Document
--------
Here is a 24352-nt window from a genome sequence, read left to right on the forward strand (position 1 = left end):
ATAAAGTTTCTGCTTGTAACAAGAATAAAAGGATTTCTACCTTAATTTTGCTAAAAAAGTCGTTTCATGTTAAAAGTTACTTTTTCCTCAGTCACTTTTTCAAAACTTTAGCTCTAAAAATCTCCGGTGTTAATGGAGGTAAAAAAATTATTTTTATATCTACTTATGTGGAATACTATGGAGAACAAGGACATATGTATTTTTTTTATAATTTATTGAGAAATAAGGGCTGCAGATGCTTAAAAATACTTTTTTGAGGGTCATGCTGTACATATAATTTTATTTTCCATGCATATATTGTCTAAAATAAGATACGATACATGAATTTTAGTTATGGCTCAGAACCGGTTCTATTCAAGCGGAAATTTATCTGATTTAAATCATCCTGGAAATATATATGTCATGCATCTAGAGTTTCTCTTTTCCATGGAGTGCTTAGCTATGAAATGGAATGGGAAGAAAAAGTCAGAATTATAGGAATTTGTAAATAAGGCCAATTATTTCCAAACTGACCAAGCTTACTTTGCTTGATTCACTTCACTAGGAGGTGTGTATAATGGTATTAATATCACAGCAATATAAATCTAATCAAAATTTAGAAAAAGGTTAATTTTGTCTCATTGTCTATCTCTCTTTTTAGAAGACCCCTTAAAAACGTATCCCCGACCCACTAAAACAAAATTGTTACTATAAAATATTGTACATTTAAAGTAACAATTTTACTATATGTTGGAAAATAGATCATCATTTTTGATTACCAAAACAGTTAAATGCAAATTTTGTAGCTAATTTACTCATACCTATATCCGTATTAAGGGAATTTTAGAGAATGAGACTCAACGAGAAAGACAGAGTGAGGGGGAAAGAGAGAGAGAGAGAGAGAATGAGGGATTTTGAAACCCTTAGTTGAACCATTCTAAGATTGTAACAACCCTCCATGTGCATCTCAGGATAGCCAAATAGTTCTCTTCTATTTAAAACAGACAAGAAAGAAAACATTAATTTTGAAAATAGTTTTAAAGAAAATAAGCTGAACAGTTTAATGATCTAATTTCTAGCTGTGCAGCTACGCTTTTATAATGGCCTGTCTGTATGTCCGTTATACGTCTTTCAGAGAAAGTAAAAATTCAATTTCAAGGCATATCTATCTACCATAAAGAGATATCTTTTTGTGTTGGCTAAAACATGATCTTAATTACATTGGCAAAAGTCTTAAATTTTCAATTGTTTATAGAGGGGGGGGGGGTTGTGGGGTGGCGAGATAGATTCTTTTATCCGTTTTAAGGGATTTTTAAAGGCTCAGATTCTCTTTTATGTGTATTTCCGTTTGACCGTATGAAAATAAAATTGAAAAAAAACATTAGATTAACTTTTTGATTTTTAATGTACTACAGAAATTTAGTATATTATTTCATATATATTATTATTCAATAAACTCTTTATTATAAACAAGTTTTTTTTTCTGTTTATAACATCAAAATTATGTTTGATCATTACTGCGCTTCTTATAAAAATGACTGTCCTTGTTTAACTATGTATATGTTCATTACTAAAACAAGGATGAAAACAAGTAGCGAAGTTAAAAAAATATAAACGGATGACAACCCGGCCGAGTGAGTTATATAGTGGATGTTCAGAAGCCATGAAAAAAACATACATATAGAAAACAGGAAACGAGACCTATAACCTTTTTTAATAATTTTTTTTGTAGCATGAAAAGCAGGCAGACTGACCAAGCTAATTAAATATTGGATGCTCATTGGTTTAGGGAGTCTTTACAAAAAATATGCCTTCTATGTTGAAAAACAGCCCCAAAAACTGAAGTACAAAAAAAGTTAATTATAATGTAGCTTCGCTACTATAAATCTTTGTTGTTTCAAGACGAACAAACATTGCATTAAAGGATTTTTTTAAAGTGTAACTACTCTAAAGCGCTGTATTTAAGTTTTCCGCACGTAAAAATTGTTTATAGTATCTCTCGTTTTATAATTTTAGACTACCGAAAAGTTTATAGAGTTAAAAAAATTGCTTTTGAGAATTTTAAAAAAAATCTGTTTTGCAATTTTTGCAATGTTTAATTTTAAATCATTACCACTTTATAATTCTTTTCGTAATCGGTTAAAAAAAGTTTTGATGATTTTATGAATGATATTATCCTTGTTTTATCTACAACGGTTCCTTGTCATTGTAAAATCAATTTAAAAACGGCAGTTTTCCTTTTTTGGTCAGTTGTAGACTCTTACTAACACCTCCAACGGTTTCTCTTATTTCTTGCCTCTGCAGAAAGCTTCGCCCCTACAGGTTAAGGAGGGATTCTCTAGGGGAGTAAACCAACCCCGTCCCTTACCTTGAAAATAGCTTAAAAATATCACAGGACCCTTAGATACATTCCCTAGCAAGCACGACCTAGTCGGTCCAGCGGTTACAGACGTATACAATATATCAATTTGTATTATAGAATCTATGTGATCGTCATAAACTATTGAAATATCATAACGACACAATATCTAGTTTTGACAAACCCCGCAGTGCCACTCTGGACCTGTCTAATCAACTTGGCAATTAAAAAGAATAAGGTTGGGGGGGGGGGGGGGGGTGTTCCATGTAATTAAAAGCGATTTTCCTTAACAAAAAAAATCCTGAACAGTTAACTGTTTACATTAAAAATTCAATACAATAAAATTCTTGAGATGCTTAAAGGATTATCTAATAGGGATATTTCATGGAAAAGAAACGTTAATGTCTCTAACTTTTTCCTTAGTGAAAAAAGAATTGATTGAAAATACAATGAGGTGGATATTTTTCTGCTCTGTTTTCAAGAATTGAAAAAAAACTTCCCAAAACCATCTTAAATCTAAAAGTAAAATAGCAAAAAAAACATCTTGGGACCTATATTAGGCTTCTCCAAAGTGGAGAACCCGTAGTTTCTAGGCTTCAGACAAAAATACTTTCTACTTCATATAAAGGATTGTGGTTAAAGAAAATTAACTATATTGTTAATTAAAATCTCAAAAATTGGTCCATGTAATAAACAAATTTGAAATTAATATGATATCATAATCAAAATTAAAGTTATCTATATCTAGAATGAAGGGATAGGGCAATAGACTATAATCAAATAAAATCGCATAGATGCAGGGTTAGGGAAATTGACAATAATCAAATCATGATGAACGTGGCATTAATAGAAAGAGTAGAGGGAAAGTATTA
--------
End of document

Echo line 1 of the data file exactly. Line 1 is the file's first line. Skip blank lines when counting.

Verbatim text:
Here is a 24352-nt window from a genome sequence, read left to right on the forward strand (position 1 = left end):